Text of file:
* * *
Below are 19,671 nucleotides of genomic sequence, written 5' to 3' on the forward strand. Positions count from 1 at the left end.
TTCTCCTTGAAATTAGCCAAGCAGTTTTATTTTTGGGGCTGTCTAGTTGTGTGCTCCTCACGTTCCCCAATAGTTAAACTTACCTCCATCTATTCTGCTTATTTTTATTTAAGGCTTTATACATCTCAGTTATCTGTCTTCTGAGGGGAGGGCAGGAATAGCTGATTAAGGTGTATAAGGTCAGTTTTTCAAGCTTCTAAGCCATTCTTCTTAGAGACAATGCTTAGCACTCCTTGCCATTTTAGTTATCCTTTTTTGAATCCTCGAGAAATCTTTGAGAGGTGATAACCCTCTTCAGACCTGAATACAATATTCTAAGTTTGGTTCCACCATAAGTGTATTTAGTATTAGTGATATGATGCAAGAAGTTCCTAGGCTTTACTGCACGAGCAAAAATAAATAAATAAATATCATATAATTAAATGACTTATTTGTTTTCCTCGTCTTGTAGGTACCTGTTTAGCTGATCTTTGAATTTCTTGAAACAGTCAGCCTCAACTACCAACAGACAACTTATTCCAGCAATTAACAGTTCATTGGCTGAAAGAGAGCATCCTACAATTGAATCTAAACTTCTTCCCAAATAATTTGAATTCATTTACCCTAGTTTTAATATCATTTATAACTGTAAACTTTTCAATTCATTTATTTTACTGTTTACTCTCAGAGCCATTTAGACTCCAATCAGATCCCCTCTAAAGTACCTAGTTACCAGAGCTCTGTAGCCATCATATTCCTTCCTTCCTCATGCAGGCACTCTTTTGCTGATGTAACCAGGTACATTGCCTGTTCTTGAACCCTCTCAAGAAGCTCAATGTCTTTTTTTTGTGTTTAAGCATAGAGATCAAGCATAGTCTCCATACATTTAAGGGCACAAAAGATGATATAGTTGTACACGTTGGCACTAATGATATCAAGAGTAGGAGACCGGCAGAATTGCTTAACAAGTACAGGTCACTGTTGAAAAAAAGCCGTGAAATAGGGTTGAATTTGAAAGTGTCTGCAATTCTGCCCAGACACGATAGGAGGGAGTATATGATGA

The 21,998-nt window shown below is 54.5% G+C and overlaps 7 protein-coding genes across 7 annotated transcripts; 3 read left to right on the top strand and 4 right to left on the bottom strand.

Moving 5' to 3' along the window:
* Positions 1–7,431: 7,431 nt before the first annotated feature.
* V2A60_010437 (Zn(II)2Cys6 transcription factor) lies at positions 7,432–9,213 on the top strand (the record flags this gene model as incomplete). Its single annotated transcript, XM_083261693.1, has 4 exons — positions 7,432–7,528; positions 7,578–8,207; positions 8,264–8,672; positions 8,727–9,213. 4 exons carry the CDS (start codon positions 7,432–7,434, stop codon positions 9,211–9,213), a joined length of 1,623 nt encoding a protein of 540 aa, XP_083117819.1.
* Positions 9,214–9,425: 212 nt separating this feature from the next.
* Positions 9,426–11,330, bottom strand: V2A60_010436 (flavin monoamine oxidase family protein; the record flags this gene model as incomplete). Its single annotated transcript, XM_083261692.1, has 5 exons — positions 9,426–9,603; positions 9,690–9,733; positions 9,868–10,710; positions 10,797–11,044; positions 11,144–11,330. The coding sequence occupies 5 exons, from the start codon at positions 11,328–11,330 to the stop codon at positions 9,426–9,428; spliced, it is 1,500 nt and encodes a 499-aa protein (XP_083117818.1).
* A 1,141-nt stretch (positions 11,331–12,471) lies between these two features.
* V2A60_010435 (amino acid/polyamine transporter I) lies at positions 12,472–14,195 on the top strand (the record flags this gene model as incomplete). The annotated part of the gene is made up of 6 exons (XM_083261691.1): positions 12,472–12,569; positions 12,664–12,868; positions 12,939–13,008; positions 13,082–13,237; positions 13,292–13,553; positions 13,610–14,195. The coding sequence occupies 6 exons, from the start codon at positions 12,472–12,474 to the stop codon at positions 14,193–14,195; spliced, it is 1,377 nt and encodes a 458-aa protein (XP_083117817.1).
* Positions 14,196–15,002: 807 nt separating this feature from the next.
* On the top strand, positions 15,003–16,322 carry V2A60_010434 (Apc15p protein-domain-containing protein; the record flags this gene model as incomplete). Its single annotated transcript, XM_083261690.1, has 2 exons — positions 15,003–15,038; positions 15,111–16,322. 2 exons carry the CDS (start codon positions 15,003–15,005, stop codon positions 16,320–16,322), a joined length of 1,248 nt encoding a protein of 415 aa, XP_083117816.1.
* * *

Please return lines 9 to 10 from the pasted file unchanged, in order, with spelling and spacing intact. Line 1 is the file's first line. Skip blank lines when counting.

* A 1,141-nt stretch (positions 11,331–12,471) lies between these two features.
* V2A60_010435 (amino acid/polyamine transporter I) lies at positions 12,472–14,195 on the top strand (the record flags this gene model as incomplete). The annotated part of the gene is made up of 6 exons (XM_083261691.1): positions 12,472–12,569; positions 12,664–12,868; positions 12,939–13,008; positions 13,082–13,237; positions 13,292–13,553; positions 13,610–14,195. The coding sequence occupies 6 exons, from the start codon at positions 12,472–12,474 to the stop codon at positions 14,193–14,195; spliced, it is 1,377 nt and encodes a 458-aa protein (XP_083117817.1).